Review: One week with the Nokia N97, it is staying put
Just over a week ago I posted my first impressions of the white Nokia N97. I spent all of last week with my AT&T SIM living in my N97 before picking up a 32GB iPhone 3G S this weekend (I’ll offer thoughts on how these two stack up later) and wanted to post about my experiences as I look to make a decision on whether or not this phone is worth the premium price of $600+.
I am quite pleased with my Nokia E71x and personally find the Eseries (E71, E75, and E71x) to be the most efficient and effective devices for me. I didn’t really like the Nokia 5800 XpressMusic device at first, but after a week or so I learned to really like the device for the most part and think it is quite good for media consumption with Amazon Video on Demand and more. I was really looking forward to trying out the Nokia N97, but after spending about 15 minutes with it at CTIA I didn’t think it was that outstanding and was going to skip the device. After seeing a sale in early May for the N97 at the Nokia USA site I decided to preorder the device and see if it shipped at the discounted price. When the device started shipping just over a week ago, I was pleased that I kept my preorder because I really did want to try it out and write about it here on Nokia Experts.
The Nokia N97 is the flagship Nseries device and thus should be targeted to the power user who wants to capture photos and video, share this media with others, browse the web, interact with social networks, create and edit documents on the go, and much more. There are Nseries devices that excel in media capture, such as the Nokia N86 8 megapixel phone and Nokia N82. Then there are Eseries devices that excel in productivity, such as the E71 and E75. The N97 sort of melds those two together, but really doesn’t go far enough with Eseries integration and seems to have a bit of an identity crisis.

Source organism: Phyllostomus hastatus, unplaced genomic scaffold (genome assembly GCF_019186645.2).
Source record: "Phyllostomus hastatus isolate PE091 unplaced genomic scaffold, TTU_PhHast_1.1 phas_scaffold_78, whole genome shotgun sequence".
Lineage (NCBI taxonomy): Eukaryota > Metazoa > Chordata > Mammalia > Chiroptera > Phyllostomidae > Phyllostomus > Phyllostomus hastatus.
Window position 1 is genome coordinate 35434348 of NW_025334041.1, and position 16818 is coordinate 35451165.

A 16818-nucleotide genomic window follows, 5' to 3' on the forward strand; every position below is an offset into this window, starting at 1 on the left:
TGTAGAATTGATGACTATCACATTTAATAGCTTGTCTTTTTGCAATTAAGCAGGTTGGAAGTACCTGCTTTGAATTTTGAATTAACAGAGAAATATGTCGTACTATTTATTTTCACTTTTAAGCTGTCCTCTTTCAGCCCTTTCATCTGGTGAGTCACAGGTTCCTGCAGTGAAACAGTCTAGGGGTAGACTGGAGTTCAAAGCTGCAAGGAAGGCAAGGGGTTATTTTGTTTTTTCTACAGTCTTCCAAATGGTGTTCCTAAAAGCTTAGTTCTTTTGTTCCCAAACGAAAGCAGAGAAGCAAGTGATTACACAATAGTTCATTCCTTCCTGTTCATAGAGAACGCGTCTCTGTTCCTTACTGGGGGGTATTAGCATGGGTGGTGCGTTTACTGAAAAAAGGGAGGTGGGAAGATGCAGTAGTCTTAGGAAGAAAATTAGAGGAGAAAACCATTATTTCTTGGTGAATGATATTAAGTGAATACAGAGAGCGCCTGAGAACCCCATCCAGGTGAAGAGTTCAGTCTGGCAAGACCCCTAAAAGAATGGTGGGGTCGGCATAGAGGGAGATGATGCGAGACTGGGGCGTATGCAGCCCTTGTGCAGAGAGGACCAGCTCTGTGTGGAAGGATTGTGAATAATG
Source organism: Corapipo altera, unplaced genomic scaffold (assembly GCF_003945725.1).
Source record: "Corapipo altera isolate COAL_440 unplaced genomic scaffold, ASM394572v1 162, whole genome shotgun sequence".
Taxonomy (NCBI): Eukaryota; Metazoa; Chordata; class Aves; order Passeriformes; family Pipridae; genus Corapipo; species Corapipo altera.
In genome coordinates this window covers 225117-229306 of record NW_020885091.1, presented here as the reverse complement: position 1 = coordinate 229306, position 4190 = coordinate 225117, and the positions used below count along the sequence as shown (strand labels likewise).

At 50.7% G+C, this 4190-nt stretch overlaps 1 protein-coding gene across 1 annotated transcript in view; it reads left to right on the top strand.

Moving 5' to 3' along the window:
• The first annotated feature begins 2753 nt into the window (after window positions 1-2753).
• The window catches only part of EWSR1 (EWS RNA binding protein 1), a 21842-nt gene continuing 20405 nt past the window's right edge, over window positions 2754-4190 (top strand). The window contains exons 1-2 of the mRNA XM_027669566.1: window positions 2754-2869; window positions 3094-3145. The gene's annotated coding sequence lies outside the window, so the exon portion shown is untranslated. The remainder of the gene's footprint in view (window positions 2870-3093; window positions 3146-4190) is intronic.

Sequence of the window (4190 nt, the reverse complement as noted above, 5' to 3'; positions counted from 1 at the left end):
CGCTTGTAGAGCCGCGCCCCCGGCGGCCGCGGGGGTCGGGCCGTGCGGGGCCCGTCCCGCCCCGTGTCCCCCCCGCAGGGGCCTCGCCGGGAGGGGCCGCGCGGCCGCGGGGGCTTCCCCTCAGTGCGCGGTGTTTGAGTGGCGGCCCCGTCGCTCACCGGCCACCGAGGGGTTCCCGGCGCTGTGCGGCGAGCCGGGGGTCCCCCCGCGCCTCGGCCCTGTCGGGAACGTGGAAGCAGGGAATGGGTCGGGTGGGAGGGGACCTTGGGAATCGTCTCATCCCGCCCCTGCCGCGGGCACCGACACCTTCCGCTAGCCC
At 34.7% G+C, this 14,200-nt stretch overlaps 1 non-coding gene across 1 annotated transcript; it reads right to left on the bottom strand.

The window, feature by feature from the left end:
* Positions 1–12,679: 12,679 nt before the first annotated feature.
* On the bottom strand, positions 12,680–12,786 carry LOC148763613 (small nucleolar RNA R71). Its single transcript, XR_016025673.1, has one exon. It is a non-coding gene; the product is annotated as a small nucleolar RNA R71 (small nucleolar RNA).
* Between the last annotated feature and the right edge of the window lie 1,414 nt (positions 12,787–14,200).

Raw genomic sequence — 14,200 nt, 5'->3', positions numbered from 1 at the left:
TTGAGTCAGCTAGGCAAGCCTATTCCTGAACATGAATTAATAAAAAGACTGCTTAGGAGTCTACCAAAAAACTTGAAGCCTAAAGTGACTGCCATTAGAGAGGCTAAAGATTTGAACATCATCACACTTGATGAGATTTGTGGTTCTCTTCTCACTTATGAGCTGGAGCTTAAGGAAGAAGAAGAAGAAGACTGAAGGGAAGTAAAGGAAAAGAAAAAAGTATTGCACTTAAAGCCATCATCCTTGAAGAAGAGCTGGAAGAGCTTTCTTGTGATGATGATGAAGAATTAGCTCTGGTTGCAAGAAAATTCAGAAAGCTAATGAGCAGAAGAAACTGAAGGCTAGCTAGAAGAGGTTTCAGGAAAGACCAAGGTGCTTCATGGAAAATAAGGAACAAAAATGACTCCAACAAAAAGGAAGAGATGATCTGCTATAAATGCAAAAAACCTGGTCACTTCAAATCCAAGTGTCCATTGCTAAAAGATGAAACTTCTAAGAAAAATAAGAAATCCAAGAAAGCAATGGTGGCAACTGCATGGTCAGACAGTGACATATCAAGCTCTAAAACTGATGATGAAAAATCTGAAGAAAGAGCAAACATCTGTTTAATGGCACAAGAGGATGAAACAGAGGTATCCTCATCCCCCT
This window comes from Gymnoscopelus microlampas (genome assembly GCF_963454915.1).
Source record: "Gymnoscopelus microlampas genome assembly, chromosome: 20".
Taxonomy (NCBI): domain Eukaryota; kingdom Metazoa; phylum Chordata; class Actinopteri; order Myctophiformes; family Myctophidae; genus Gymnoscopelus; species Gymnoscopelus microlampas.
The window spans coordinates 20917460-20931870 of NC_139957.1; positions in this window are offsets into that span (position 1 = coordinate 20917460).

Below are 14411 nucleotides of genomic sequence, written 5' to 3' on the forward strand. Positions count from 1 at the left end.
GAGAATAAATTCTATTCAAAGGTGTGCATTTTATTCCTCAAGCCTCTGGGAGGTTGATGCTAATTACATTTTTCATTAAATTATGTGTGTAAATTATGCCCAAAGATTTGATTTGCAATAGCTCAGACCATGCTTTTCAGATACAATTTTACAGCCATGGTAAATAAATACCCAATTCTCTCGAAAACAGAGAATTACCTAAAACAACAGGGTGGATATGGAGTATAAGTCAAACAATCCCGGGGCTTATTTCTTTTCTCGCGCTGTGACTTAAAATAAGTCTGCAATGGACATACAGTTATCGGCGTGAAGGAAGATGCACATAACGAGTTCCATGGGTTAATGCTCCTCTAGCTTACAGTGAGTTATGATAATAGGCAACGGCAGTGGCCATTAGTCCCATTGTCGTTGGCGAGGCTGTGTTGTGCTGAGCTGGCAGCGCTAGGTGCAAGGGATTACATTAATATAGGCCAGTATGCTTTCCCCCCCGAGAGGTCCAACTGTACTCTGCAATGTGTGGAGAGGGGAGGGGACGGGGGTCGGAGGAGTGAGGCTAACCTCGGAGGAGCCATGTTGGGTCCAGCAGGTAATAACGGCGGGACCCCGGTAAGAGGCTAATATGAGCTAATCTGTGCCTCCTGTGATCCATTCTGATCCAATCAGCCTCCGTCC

What is good about the Nokia N97?
I am generally a positive guy so let me start off this blog post with the things I like about the N97.
The hardware design and construction of the Nokia N97 is some of the best ever seen on a smartphone. The hinge is slick and yet rock solid, the display is crisp and bright, the camera is well protected and the back cover design lets you have the N97 resting on a table to watch movies. I am quite good at text entry on the N97 and IMHO, the hardware keyboard presence is better than not having one present.
The display is resistive, but Nokia did a great job with it and I am not missing a stylus at all. Displays like this (and like the one found on the HTC Touch Pro2) may even be better than a full capacitive display because it gives you the ability to access text fields in a browser and scroll and edit within those fields. I also found the display to surprisngly perform quite well in direct sunlight.
I like when Nokia uses a high capacity battery and it is even better when they use a fairly standard model, in this case the BP-4L, since I have one in my E71 and N810 so there are plenty of spares around.
The 32GB integrated memory is awesome and with a 16GB card there is plenty of room to have fun with the N97.
My Nokia 5800 XM stereo speakers are lame and require me to hold that device up to my ear to hear podcasts in the car. The Nokia N97 speakers work quite well and I would rank them second behind my Nokia N95.
Movies look excellent on the N97 and it was quite simple to get my Amazon Video On Demand movies onto the N97’s ample flash drive. Music also sounds pretty good through the front stereo speakers. Qik works very well and the nHD streaming videos are a nice feature of the device.
The S60 browser works very well on the N97 with the automatic full screen capability and dynamic flick scrolling support. Most every site that I wanted to visit, including my custom ZDNet blog editor, worked well and was accessible. The zoom scroll bar is a bit clunky, but I am satisfied with the browser.